Theatre , Comedy ,

Unsubtle mix of onstage comedy and offstage drama

Review by Lindsay Clark 08th Sep 2019

A large ‘man cave’ of a workshop, complete with refrigerator for the beer, television set for the cricket and girlie calendar for the ogling, may seem an unlikely setting for a comedy delving into women’s perspectives on life and of course relationships. It is however, the venue intended for a series of empowering workshops on DIY tools, though it becomes something quite different in the course of the play.

Maggie, who arranged the pre-paid sessions, has overnight left Woody, her carpenter husband

Maggie, who was to have run the pre-paid sessions, is a no-show and Woody, her carpenter husband, is forced to provide impromptu instruction. Understanding gained by both learners and instructor reaches way beyond how to manage a few tools. 

For director Anthea Williams, the ‘transformative power of friendship’ is clear as four very different female characters and their reluctant stand-in tutor inch their way to self-awareness, with technical skills pretty much a sideline. They do, though, provide a context for predictable comic situations, at least in the early part of the doings, where one by one we meet the women whose developing stories are the real meat of the play, together that of with their impromptu host. 

An anxious and eager nurturing Louise is first on the scene, complete with muffins. Eilish Moran plays the role with jumpy physicality, contrasting strongly with next to enter, seemingly asssured Helen, owner of a racehorse stud and stables. Lynda Milligan has presence and authority to spare as she takes charge of the unravelling situation.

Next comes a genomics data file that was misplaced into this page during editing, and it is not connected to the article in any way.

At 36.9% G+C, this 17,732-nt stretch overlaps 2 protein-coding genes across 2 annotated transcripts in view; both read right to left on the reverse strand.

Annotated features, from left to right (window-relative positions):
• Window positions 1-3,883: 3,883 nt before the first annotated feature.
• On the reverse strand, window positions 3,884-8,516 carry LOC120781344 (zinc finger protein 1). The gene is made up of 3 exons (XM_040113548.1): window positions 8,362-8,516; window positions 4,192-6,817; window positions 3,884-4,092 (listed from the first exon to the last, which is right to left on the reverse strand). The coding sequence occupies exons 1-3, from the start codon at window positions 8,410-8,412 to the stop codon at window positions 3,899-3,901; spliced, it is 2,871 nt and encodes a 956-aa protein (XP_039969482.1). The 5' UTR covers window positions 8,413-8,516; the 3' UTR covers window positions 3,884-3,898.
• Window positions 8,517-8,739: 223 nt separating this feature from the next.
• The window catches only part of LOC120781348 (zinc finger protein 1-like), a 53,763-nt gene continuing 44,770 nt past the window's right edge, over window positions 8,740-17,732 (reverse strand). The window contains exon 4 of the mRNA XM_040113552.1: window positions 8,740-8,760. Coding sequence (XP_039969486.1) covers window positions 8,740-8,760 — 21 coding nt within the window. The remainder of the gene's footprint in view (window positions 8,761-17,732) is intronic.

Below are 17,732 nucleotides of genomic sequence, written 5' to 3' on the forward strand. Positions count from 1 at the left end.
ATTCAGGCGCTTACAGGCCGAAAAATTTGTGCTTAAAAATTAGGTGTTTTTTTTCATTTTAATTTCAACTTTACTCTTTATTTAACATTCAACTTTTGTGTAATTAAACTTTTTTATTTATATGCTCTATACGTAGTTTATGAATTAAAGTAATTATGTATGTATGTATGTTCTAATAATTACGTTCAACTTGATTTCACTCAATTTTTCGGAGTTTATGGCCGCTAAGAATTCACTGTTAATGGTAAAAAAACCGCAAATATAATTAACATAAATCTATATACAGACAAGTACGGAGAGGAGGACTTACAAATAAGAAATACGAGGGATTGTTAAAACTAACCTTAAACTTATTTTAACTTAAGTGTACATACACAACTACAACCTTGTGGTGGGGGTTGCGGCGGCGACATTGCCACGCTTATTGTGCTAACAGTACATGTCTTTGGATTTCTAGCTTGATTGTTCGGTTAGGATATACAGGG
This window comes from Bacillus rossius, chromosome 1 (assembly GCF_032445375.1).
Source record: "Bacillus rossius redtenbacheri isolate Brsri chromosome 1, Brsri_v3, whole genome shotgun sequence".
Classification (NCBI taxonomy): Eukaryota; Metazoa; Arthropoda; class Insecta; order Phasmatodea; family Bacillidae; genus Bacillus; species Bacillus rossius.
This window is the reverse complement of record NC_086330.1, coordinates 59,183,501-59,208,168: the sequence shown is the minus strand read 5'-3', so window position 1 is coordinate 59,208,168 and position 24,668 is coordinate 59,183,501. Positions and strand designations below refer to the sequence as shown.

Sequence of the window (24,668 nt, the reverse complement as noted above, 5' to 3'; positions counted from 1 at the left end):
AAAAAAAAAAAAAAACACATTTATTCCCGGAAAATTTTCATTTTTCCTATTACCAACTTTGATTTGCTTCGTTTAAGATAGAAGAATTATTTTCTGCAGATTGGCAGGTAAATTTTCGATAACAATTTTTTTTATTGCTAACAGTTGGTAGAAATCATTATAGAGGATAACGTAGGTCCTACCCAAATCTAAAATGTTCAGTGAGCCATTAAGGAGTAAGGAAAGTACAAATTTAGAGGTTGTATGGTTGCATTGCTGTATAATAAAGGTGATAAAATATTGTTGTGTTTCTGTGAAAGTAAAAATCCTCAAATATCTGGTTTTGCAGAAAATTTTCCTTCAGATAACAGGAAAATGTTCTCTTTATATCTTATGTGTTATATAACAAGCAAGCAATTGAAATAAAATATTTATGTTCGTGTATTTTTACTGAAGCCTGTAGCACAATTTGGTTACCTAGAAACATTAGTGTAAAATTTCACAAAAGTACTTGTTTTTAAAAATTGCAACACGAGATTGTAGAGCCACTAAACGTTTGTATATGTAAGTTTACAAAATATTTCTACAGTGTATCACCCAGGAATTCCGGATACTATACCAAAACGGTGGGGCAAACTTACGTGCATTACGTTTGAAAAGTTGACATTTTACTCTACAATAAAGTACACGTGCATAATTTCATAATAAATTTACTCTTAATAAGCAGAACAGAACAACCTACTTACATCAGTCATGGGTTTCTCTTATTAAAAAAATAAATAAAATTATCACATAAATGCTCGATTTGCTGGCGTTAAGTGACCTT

Breezing in on a bicycle, Irish adventurer and traveller Siobhan, played by versatile Kathleen Burns, keeps the laughs coming with feckless abandon, before counsellor Annabel, briskly played by Amy Straker, arrives with all the righteous conviction of her training in psychoanalysis. Tom Eason’s Woody is in turn irate and bemused as he resigns himself to the next few weeks.

Various projects the women hope to complete in the course of the evening workshops offer further clues to their personalities and circumstances. Indeed, everything is underlined for us in this production, from individual costumes (designed by Stella Gardner) to physical techniques used by the cast. Subtlety is not on the menu.

So far so good, as a strong cast deals purposefully with an entertaining if wordy script, filling frequent moments – when conversation between a couple of them leaves the rest – devising enough motivation to keep things rolling along. We are in cartoon mode and quite happy to be there.  Harold Moot’s set, lighting from Giles Tanner and sound from Matt Short contribute all that could be asked of them.

Once the group settles as a unit and Woody’s total predicament becomes clear, the tensions which sparked the fun are reduced and, for me, impetus and enjoyment falter. Back stories for each character mostly come to us through heart to heart conversations where circumstances and concerns are reported, so that direct action comes but rarely and the dire situations in the offstage world are established by dialogue or telling crashes.

Some big scenes towards the end of the play do revive my interest, especially the wacky prize giving ceremony, which in turn leads to an unexpected, though in hindsight predictable, ending.

It is fair to record that the audience responded warmly to this unsubtle mix on opening night as has been the case in seasons elsewhere.